• Winter Mulch Magic: Some plants will appreciate a layer of mulch (2-3 inches thick) around their base before the first frost arrives. This insulates the root system, protecting it from sudden drops in temperature and helping retain soil moisture. Use organic materials like shredded bark, wood chips, or compost.
  • Shelter from the Storm: For particularly sensitive, cold-hardy tropical plants, consider providing additional protection during harsh winter weather. You can use burlap wrap, frost blankets, or evergreen boughs to shield them from strong winds and biting cold. On warmer days, remove the covering to allow for ventilation.
  • Container Conundrums: If you have any cold-hardy tropical plants in containers, relocate them to a sheltered location during winter. A garage, shed, or unheated sunroom offers extra protection from the elements. Group container plants together for added warmth.
  • Embrace the Unexpected: Remember, even cold-hardy plants have their limits. Some may lose some foliage during winter, but this doesn't necessarily mean they're dying. With proper care, they should bounce back with renewed vigor in spring. Don't be tempted to prune frost-damaged leaves prematurely; wait until new growth emerges in spring.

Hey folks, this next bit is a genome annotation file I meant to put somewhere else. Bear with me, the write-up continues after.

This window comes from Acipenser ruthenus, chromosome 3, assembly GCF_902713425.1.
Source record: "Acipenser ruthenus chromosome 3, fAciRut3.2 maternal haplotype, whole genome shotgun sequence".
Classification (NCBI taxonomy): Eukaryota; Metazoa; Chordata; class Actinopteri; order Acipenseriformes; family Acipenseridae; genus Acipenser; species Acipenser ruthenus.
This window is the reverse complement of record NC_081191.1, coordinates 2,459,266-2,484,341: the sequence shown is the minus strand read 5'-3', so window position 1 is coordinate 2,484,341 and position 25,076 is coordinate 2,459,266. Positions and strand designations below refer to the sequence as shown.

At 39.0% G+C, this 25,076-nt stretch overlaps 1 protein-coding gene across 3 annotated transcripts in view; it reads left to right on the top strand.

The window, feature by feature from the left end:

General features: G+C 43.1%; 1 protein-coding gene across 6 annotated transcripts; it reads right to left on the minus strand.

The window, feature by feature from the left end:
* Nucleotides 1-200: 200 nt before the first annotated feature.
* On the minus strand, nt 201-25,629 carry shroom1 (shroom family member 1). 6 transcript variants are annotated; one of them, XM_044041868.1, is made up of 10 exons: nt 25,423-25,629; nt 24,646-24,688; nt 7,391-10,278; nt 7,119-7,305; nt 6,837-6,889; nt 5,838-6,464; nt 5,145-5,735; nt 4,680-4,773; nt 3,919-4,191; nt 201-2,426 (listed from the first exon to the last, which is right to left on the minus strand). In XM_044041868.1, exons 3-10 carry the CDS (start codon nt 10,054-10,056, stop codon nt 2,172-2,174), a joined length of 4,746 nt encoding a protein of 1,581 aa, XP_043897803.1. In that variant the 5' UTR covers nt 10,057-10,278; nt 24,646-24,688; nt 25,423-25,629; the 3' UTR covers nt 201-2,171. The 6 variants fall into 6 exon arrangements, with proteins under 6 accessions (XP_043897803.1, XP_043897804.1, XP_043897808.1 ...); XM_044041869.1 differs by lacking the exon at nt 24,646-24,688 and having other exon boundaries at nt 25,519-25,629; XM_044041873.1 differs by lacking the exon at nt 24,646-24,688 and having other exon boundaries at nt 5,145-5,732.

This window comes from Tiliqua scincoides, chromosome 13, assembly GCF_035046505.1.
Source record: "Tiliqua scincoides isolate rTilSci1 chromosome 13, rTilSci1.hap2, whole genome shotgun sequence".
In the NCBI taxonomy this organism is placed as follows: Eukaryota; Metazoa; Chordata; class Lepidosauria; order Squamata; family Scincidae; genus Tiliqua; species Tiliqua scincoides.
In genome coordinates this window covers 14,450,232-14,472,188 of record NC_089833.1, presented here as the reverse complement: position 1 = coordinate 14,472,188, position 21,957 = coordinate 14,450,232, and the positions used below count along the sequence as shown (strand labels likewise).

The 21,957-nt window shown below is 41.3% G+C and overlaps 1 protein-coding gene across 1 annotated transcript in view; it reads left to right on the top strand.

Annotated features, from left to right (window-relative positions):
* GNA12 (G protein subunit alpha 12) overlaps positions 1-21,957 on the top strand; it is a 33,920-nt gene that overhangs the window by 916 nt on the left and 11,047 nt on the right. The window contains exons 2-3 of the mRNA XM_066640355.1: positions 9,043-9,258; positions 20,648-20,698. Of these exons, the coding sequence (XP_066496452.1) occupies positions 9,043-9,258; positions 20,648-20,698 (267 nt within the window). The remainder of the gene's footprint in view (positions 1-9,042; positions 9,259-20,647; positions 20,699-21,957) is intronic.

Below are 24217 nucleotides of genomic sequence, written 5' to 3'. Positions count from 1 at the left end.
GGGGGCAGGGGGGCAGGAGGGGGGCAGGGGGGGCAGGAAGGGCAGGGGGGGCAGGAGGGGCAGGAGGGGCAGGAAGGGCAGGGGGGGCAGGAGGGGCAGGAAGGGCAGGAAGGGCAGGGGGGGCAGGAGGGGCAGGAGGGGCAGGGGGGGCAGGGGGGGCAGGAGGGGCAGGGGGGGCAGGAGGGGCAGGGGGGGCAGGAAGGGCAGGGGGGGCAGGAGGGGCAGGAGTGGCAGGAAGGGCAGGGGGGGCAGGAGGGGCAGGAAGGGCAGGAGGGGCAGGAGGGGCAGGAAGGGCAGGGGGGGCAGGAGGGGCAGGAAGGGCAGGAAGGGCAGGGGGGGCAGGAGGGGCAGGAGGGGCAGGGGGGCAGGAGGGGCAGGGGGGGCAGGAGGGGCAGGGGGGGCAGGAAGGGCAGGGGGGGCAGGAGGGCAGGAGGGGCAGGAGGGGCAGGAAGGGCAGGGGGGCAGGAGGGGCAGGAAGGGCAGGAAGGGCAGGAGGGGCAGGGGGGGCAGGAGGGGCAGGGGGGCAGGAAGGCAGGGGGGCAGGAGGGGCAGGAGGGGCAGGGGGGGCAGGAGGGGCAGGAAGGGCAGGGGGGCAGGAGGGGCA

• Winter Watering for Evergreens: For evergreen cold-hardy tropical plants, occasional watering during extended dry spells in winter is crucial. This is especially important if there's little to no snowfall, as evergreen plants can still lose moisture through their leaves, even in dormancy.

Always check specific care guidelines for your cold-hardy tropical plants, as they all have unique needs. With a little love and nurturing, these plants will bring a touch of the tropics to your landscape year-round.

Learn More About Gardening with Tropical Plants

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2024-05-03 16:12:00